For nearly a month, the Americans had been bogged down in the hellish war of the hedgerows. Operation Cobra, launched at the end of July, would at long last open a decisive gap in the German lines. General Bradley, commanding the First Army, had worked out his strategy extremely carefully. Aerial saturation bombing over a limited area would briefly destroy all the defences there and create a breach through which his forces could pour. The area he chose lay between the villages of La Chapelle-Enjuger and Hébécrevon, a few kilometres north of the main road between Saint-Lô and Coutances.

An initial attempt, on July 24th, proved disastrous, as the bombers dropped some of their projectiles on the American front lines, killing or wounding 150 men. Despite this, a second attempt was made the very next day. For three hours, 1,500 B-17 and B-24 bombers pummelled the target, supported by medium bombers and fighter bombers attacking with napalm. This time, the Germans did not escape so lightly. General Bayerlein’s Panzer Lehr, which had only recently arrived in the sector, was literally blown to pieces. 45-tonne Panther tanks were lifted off the ground by the force of the explosions and torn apart like children’s toys. Infantrymen were buried alive in their shelters. The few, shell-shocked survivors either surrendered without a fight or fled.

Even so, it was certainly no picnic for the American infantry. Fierce fighting continued throughout the 25th, as efforts were made to open up a passage for the armoured vehicles. Now that they had been fitted with the famous hedge-cutting devices invented by Sergeant Cullins, the American tanks were able to rip their way through the thickets with the greatest of ease.

On July 26th, Collins’ VII Corps advanced ten kilometres, taking first Saint-Gilles, then Canisy, after crossing the Coutances-Saint-Lô road. Cracks started to appear in the German front, reduced to a thin crust. It collapsed the next day. The American armoured divisions swept southwards and westwards. Marigny, Lessay and Périers were taken the same day. Coutances was liberated on the 28th by General Wood’s 4th Armoured Division.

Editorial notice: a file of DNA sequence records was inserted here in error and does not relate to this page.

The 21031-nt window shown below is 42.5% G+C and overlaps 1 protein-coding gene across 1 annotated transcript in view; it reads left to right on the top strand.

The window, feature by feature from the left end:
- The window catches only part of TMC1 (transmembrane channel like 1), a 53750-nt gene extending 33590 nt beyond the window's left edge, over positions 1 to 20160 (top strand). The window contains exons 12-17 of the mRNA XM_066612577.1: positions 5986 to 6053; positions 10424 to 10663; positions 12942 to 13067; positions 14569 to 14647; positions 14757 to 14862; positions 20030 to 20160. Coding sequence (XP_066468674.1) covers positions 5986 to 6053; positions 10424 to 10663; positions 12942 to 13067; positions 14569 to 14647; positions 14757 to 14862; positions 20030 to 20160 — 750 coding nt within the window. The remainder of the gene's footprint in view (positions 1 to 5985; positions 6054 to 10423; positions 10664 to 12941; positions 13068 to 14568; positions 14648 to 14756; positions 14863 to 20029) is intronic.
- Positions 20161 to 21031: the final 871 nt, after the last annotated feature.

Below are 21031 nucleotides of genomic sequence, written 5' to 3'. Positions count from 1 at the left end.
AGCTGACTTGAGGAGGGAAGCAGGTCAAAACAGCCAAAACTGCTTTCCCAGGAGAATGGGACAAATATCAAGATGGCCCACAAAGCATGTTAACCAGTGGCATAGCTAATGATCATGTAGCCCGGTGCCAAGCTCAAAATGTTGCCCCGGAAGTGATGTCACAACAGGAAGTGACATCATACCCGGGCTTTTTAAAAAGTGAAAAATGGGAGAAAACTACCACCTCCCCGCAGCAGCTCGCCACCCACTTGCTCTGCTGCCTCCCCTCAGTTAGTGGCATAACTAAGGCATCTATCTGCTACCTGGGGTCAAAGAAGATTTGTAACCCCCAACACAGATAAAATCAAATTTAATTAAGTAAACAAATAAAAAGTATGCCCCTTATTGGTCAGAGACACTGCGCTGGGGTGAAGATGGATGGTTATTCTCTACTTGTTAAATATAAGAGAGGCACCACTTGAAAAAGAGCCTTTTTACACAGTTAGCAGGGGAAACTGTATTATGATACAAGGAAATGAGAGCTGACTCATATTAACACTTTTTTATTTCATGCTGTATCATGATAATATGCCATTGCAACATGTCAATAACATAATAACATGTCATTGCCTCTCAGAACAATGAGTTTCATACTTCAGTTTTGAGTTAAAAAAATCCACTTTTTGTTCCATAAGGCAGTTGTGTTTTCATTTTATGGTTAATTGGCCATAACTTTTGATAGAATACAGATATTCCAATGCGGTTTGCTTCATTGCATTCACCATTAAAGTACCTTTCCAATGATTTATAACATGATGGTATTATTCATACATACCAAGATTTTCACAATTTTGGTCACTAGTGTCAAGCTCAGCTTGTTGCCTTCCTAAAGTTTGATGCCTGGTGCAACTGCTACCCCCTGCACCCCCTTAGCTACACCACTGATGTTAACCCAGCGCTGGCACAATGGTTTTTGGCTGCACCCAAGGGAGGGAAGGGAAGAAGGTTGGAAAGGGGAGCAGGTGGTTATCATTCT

Entire German units were encircled – in the Roncey Pocket, for instance -, while others simply fell apart. The suffering they had endured during the previous two months of hard fighting suddenly came home to these shaken and demoralized troops. Thousands of men were captured, disarmed and, more often than notonft where they were, as there was no time to take them to a camp. Von Choltitz, the commander of the 84th Corps, vainly attempted to rebuild new lines of defence, but these became obsolete before they had even been established. Nothing could stop the Americans now.

On July 30th, Grow’s 6th Armoured Division crossed Bréhal and drove past Granville without stopping. Wood, who was still spearheading the advance, captured Avranches the same evening, and the next day succeeded in securing a vital bridgehead over the Sélune at Pontaubault bridge. The Americans were now in Brittany. In less than a week, Bradley’s troops had made a breakthrough of sixty kilometres and taken 18,000 prisoners. The stalemate had come to an end and the war of attrition had suddenly and dramatically been replaced by a war of movement.